Eco-tourism activities specifically, sometimes have very negative environmental impacts.
One such activity which has been observed to have severe negative impacts is driving in
dirt tracks (ungravelled natural soil) by game drive vehicles in private game reserves and
some National Parks (Nortjé 2005; Laker 2009). It has also been observed that the
severity of the impacts and the resilience (recovery potential) of the affected areas differ
widely between different areas. It is strongly linked to the properties and qualities of
This study has shown that off-road driving (ORD) has the same effects, and to a greater
extent, if it is not well managed and judiciously controlled. Wild animals tend to
concentrate in areas with the most nutritious en most palatable vegetation. Consequently
these are also the areas where predators, e.g. lion, leopard and cheetah are most likely to
be found. It can be expected that these will be the areas with the highest frequencies of
ORD in order to get close to these animals. In many landscapes these are the areas which
are the most vulnerable to negative impacts by actions like ORD and have the lowest
resilience. It has also been observed during game drives and personal communications at
several occasions that there is tremendous ignorance amongst tourists regarding the
negative environmental impacts of certain activities.
This study proved that ORD have strong negative impacts on vegetation recovery, soil
resilience and root density distribution through soil crusting and sub-soil compaction. An
important finding is that these negative impacts are during both dry and wet soil
conditions. Game drive vehicles driving off-road damages the surface soil structure, which
lead to soil crust formation and sub-surface compaction. A highly significant result is that
most crusting and sub-soil compaction occurred during the first pass of the game drive
vehicle, irrespective of the soil type and tyre pressure, thus rewriting the current
guidelines for ORD of the South African National Parks, SANParks.
Furthermore, results of this study indicated that a significant area in the flood plains of
the Makuleke Contractual Park is impacted by ORD. The impacts are serious if one looks
at the amount of land that an ORD vehicle can disturb. One of the recommendations
would thus be to drive in the same tracks when driving off-road, and lower the tyre
pressures. Driving in the same tracks is known as "controlled-traffic" in the agricultural
industry. Controlled traffic is very important to minimize compaction. Driving in the same
University of Pretoria etd Nortjé, G.P. (2013)
tracks during off-road incidents does not significantly affect the degree of compaction under the tracks, but greatly reduces the compacted area. Further results indicated a strong lateral effect of the vehicle tracks, in most cases the
whole area between the two tyre tracks as well as up to a distance outside of the vehicle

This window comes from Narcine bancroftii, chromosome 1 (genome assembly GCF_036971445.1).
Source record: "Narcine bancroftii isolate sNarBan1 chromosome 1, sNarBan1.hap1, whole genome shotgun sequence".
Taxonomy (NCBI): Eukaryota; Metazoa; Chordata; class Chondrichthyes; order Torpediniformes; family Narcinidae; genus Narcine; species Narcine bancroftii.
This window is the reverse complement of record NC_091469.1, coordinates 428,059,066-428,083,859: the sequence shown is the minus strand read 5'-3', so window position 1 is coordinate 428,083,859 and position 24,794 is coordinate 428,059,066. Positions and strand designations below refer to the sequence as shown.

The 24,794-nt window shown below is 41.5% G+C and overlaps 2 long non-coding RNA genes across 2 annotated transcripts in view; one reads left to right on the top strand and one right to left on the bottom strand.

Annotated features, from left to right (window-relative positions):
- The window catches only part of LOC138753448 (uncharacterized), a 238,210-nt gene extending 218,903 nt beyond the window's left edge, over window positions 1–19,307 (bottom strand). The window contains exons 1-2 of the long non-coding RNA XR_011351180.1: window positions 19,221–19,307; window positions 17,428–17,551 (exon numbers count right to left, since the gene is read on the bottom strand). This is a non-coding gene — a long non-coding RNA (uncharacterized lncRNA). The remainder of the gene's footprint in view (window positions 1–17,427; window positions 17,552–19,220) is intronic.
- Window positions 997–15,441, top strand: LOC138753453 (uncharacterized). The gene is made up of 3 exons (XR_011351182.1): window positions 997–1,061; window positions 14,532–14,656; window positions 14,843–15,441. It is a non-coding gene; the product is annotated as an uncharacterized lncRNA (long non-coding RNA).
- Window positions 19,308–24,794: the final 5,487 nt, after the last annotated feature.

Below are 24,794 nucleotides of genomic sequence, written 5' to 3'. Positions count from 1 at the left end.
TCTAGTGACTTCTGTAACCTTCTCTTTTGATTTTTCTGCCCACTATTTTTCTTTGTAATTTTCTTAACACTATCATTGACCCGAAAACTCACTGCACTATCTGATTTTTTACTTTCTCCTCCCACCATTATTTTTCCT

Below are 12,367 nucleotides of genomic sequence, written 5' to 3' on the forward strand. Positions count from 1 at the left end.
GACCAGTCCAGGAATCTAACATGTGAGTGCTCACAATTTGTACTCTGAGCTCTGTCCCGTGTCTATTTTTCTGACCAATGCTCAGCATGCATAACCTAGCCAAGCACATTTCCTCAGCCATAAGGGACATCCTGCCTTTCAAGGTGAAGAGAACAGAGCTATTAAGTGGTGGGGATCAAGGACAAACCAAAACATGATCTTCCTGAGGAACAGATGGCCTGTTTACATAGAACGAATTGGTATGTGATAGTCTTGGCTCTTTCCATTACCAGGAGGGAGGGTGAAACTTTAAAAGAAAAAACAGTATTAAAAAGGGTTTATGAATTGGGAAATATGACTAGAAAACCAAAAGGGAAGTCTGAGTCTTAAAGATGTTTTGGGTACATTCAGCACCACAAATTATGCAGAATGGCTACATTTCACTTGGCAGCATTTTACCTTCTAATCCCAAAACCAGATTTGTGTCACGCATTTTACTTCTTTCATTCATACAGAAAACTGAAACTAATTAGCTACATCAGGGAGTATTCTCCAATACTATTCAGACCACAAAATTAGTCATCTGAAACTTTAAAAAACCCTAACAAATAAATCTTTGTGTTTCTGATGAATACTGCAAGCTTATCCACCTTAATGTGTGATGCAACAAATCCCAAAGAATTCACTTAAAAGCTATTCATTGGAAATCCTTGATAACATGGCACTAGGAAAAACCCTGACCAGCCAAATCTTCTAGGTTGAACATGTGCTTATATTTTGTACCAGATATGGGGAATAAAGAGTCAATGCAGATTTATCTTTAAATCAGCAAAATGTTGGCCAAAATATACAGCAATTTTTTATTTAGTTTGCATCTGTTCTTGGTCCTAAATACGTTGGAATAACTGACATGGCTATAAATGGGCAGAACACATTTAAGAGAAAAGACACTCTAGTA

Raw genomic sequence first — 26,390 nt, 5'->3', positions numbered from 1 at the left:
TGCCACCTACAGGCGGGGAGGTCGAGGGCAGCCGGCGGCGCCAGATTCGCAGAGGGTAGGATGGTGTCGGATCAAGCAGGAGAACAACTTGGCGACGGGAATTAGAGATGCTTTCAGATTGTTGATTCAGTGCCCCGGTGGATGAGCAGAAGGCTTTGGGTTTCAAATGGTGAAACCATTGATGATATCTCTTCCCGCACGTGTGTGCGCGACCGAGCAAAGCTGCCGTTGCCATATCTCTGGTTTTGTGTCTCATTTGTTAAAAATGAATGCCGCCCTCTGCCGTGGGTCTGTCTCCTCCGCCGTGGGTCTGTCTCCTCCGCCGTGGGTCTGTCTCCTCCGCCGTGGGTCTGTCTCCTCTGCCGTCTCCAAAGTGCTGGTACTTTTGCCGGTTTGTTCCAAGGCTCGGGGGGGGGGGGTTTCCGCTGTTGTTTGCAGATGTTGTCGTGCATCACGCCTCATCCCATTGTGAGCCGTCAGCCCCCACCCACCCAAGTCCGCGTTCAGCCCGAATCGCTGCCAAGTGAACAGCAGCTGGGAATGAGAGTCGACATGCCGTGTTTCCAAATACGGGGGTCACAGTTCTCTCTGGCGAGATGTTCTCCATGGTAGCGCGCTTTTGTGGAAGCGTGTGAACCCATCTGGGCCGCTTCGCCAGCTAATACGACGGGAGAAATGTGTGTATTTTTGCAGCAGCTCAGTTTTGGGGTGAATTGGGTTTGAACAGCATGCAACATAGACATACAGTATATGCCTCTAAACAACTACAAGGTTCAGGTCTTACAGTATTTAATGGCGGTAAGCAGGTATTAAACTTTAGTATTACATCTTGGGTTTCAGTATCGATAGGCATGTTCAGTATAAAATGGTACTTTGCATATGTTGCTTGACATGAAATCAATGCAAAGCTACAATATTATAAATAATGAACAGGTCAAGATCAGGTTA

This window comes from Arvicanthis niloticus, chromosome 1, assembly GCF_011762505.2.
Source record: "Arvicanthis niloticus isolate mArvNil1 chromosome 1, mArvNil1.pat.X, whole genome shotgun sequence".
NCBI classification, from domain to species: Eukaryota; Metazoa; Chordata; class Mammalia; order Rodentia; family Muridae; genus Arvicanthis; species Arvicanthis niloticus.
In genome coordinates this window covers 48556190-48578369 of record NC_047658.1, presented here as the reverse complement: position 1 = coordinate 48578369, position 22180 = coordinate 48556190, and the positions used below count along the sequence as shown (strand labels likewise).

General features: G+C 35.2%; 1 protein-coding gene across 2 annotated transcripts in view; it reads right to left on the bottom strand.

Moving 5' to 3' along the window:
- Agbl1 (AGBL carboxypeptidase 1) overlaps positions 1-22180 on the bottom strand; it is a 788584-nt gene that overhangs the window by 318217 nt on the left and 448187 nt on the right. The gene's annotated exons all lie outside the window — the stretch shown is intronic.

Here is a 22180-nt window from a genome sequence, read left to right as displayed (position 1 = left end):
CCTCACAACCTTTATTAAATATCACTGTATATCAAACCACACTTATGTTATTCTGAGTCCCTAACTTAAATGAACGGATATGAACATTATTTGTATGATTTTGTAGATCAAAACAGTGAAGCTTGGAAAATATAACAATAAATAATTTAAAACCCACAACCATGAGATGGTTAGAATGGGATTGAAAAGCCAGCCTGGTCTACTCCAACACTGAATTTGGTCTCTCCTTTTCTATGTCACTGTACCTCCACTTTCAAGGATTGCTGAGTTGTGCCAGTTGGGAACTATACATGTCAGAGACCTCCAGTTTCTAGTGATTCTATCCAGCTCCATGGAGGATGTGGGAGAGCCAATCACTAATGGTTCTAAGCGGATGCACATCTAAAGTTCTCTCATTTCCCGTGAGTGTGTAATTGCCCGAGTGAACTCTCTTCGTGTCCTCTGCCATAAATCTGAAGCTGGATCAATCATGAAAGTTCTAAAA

tracks, thus increasing the total area disturbed by ORD. Comparing these vehicle impacts
with animal path resulted in some important findings. Animals only caused a soil crust
with soil strength values much lower than that of vehicles. The effects of animals are also
much more vertical than lateral as with vehicles.
Another important finding is the role that historical human activities play in such study
areas and how it may influence results. The results in this study are aggravated by the
historical human activities in this study area, as indicated. These historical activities were
the main cause of the surface crusting, and the resultant low vegetation growth in the
area. This, therefore, explains partially the relatively high control values and also the soil’s
higher susceptibility to compaction due to vehicle ORD.
The root density trials had very interesting and important results. Significant differences
occurred between mean root density fractions across all tyre pressures at all three trial
sites. The trend is that an increase in tyre pressure causes a decrease in root density
distribution. These results show clearly that even lower tyre pressures are harmful, but
are more environmental friendly than higher tyre pressures.
Results of the second part of the study with regards to tourists' perceptions on ORD, and
the impact of their activities on the environment, showed that the majority of tourists areignorant when it comes to the impacts of their activities on soil and vegetation. Tourists'
had significantly variable demographic characteristics. Tourists' environmental perceptions
varied, but a significant majority of tourists agreed that ORD has a negative impact on the
environment. Contradictions exist between what they know or perceive as being damaging and what
they prefer to act on. Results indicate a need for improved visitor education on the
possible negative impacts of demands for ORD, and a need for government intervention
with regards to the enforcement of legal measures to control ORD. The results also
indicate that game guides and tourism operators can play a major role in educating the
tourists. The results demonstrate that both an understanding of the chemical and physical factors
influencing soil compaction, as well as tourists' environmental views are important in
formulating a management strategy to control and manage these impacts.